What do you think are the most important traits to encourage in a child’s development?
This is an inherently personal question, one that will provoke a wide variety of answers from parents, educators, and researchers around the world. There are so many traits and abilities that can add to a child’s likelihood of success that it’s hard to pick just a few.
Not only are there seemingly endless traits that could contribute to a child’s success, everyone has their own unique view on the ideal traits for a child (and, eventually, an adult) to possess.
I certainly don’t intend to tell you that the two traits I am about to discuss are the most important, but it could be argued that these two traits are among those most in need of encouragement in young people. Many assume that they will develop naturally in children, so any extra time spent encouraging them is time that could be better spent on studying math, practicing the piano, or playing basketball.
Fortunately, these two traits do often develop without any special attention paid to them but imagine how different classrooms, offices, organisations, and homes around the world might be if they were specifically targeted during childhood development?
I don’t think anyone would argue that the world would be worse off with more of these two traits, kindness and empathy, so why not give them a shot?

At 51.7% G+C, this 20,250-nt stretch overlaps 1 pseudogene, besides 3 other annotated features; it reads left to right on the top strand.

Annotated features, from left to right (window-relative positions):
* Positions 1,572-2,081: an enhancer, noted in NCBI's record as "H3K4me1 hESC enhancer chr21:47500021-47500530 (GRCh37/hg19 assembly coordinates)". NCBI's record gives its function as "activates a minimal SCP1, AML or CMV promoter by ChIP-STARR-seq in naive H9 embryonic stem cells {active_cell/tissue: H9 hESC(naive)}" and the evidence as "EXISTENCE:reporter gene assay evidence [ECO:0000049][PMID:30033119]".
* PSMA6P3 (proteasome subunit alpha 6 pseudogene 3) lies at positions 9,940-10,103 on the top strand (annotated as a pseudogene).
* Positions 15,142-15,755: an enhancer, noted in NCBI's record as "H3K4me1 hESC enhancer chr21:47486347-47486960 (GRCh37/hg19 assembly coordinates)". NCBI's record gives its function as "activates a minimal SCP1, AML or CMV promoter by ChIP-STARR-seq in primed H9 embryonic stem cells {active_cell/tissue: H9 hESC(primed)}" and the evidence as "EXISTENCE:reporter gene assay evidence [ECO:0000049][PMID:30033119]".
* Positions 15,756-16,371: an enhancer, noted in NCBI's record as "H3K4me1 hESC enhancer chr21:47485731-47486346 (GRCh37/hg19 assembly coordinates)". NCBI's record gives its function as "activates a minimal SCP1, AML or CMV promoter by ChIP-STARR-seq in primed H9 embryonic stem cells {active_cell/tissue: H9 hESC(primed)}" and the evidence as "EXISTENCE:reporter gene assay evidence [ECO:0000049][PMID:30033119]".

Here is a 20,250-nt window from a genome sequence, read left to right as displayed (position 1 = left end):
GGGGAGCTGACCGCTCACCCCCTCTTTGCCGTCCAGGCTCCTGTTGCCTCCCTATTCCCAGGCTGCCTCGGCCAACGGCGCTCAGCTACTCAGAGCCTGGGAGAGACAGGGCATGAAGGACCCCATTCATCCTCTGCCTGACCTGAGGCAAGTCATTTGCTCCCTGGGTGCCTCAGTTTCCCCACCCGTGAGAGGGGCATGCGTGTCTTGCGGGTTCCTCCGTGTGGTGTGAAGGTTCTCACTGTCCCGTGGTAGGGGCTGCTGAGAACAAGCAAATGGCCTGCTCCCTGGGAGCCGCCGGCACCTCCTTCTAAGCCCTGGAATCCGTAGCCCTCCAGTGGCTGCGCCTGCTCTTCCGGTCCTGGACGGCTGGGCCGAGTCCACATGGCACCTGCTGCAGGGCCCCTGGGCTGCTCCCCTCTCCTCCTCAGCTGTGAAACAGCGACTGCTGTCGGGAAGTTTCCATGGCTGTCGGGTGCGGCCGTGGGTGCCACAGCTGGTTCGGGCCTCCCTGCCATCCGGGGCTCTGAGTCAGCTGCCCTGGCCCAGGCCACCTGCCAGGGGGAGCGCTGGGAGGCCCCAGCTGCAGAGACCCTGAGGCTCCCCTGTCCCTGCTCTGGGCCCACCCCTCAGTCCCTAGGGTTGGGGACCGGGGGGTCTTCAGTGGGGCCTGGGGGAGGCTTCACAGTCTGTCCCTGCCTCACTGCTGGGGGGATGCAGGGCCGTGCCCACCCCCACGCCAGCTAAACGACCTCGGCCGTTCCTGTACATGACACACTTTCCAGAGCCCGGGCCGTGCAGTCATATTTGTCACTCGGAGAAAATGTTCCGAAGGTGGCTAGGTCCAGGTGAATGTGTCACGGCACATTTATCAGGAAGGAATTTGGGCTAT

While it’s important to begin instilling kindness and empathy early, it’s never too late to learn how to be more empathetic.
Accurate Listening Exercise
The list below details the seven steps for accurate listening, a practice which is an important first step in showing empathy and compassion for others.
The steps are as follows:
Listening sounds like an easy thing to do but there is a big difference, in both process and outcomes, between simply “listening” without paying much attention and active listening. Active listeningis the best way to connect with another person and is a vital piece of healthy relationships.
How to apply accurate listening to your life.
The instructions are as follows:
“Consider, for example, a person in your family or at work you have a different opinion to. The next steps below describe how you can practice reflective listening and really hear the other person in real-life situations. You can use this tool whenever you have to deal with, for example, a discussion or conflict between people.”
The five steps to applying accurate listening to a real-life situation are: